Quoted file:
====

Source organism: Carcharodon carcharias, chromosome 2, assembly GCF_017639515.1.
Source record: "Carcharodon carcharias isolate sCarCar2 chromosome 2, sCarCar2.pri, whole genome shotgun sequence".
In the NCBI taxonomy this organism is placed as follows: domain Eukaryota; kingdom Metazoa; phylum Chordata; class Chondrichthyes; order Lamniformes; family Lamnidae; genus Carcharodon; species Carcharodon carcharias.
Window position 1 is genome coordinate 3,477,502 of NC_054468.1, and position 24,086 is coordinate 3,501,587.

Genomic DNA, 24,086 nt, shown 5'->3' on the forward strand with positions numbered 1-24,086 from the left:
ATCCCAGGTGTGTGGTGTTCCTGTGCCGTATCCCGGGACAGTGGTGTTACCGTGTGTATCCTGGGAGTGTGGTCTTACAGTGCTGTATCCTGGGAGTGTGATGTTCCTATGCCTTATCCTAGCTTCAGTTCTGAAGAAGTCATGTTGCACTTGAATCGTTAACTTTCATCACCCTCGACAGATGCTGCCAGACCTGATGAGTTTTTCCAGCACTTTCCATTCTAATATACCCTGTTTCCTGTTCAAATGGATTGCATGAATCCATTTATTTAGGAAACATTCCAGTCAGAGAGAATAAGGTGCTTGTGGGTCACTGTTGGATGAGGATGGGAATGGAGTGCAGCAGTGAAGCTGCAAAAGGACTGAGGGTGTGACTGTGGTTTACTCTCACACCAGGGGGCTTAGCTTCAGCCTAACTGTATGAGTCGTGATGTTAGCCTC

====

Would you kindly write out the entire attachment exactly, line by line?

Source organism: Carcharodon carcharias, chromosome 2, assembly GCF_017639515.1.
Source record: "Carcharodon carcharias isolate sCarCar2 chromosome 2, sCarCar2.pri, whole genome shotgun sequence".
In the NCBI taxonomy this organism is placed as follows: domain Eukaryota; kingdom Metazoa; phylum Chordata; class Chondrichthyes; order Lamniformes; family Lamnidae; genus Carcharodon; species Carcharodon carcharias.
Window position 1 is genome coordinate 3,477,502 of NC_054468.1, and position 24,086 is coordinate 3,501,587.

Genomic DNA, 24,086 nt, shown 5'->3' on the forward strand with positions numbered 1-24,086 from the left:
ATCCCAGGTGTGTGGTGTTCCTGTGCCGTATCCCGGGACAGTGGTGTTACCGTGTGTATCCTGGGAGTGTGGTCTTACAGTGCTGTATCCTGGGAGTGTGATGTTCCTATGCCTTATCCTAGCTTCAGTTCTGAAGAAGTCATGTTGCACTTGAATCGTTAACTTTCATCACCCTCGACAGATGCTGCCAGACCTGATGAGTTTTTCCAGCACTTTCCATTCTAATATACCCTGTTTCCTGTTCAAATGGATTGCATGAATCCATTTATTTAGGAAACATTCCAGTCAGAGAGAATAAGGTGCTTGTGGGTCACTGTTGGATGAGGATGGGAATGGAGTGCAGCAGTGAAGCTGCAAAAGGACTGAGGGTGTGACTGTGGTTTACTCTCACACCAGGGGGCTTAGCTTCAGCCTAACTGTATGAGTCGTGATGTTAGCCTC